This tax case is an Appeal to the Tax Court of South Africa against a decision by the Tax Board. It is in respect of whether supplies made by the appellant can be considered to be exempt in terms of section 2(1) of the VAT Act.
ABC Trading applied to SARS to be deregistered as a VAT vendor. It appears that the reason that the appellant requested to be deregistered is that it considered itself to be in the business of providing financial services as stipulated in section 2(1)(i) of the Value-Added Tax Act, Act 89 of 1991 (“the VAT Act”). SARS rejected the application stating that “…the company is not providing insurance under a long-term insurance contract but only acts as an administrator for the insurance company…” Subsequent to an unsuccessful objection and appeal to the Tax Board, ABC Trading approached the Tax court for relief. The Tax Court held that the ABC Trading’s “…business does not fall within the deeming provision of a “financial service” for purposes of section 2(1)(i) of the VAT Act.
ABC Trading applied to SARS to be deregistered as a VAT vendor on 31 October 2016. On 6 June 2017 SARS responded as follows:
“From the information supplied it seems if the company is not providing insurance under a long-term insurance contract but only acts as an administrator for the insurance company. For these services the company is charging an administrative fee that is subject to VAT in terms of section 7(1)(a) of the VAT Act. The company’s turnover also exceeds the minimum threshold for compulsory registration in terms of section 23(1) – and does not qualify to cancel their VAT registration in terms of section 24(1) of the VAT Act…Your request for deregistration cannot be granted at this time…”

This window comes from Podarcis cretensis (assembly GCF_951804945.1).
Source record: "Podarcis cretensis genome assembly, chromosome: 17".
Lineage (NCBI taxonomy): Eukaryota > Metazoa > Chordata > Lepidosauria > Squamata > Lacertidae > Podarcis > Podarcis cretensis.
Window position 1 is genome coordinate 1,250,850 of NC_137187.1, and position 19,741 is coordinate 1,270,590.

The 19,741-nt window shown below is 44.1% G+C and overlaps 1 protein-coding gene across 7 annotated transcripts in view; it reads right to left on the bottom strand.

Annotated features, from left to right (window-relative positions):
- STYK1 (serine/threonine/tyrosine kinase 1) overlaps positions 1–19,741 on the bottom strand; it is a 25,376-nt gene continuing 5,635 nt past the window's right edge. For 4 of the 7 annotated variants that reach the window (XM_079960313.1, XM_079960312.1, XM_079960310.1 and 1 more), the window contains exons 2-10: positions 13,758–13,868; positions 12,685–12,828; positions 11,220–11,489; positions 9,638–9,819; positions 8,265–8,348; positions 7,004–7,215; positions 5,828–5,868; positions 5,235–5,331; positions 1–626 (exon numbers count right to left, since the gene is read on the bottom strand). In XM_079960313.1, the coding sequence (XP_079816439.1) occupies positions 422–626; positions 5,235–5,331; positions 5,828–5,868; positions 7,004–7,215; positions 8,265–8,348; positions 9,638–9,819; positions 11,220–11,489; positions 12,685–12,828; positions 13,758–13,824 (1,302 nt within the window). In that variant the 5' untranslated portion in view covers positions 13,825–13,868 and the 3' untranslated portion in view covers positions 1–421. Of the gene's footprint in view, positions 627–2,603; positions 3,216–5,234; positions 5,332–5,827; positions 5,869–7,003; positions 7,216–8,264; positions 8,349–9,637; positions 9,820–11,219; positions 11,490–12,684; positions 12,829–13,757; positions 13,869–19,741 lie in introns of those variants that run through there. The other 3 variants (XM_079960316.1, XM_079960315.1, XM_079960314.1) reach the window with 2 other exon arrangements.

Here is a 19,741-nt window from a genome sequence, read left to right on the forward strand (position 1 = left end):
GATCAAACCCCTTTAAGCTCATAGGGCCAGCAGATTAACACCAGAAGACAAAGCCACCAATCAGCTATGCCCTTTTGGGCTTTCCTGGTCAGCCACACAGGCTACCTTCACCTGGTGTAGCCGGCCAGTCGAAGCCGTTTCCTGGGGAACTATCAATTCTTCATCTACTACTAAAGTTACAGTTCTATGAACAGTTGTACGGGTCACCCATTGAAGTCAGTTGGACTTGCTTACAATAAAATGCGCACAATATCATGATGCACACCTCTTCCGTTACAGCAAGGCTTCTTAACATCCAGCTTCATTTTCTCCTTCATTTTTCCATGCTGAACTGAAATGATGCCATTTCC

The main business of ABC Trading is “…administering funeral policies on behalf of a long-term insurer… Its business involves negotiating policies on behalf of the insurer; collecting these premiums and paying them over to the insurer; submitting detailed monthly collection reports; and processing claims by beneficiaries.” In return for providing these services, ABC Trading receives administration fees from the insurer.
Following an unsuccessful objection and appeal to the Tax Board, ABC Trading approached the Tax court for relief.
The core issue is whether ABC Trading is in the business of providing financial services in accordance with section 2 of the VAT Act and consequently is making exempt supplies and therefore entitled to VAT deregistration in terms of section 24 of the VAT Act.
It was argued that administration services rendered by ABC Trading to the insurer in terms of the contractual agreement between the two parties constitute a financial service in terms of section 2 of the VAT Act.
ABC Trading argued that the services rendered to the insurer qualifies as a deemed financial service since the proviso to section 2(1) of the VAT Act does not refer to section 2(1)(i). Furthermore it was argued, “…by necessary implication the legislature intended that the fees earned by it (and other enterprises conducting similar services) fall outside the exclusions in that proviso, and are therefore exempt in terms of section 12 of the VAT Act.”
There was a fundamental flaw to the argument presented by ABC Trading. The respondent stated that “…the determining factor is rather whether or not the appellant’s business constitutes the ‘provision of a long-term insurance policy’ in terms of section 2(1)(i). If not, the proviso becomes irrelevant.”
Based on the above findings, the court held that “…the agreement makes it clear that the services performed by appellant [ABC Trading] are purely administrative ones for which it is paid a fee. It does not provide a long-term insurance policy. The insurer does that.” Accordingly, ABC Trading’s “…business does not fall within the deeming provision of a “financial service” for purposes of section 2(1)(i) of the VAT Act.”
The taxpayer’s appeal is dismissed, and no order is made as to costs as it was considered appropriate that each party pays its own costs.
Find a copy of the court case here.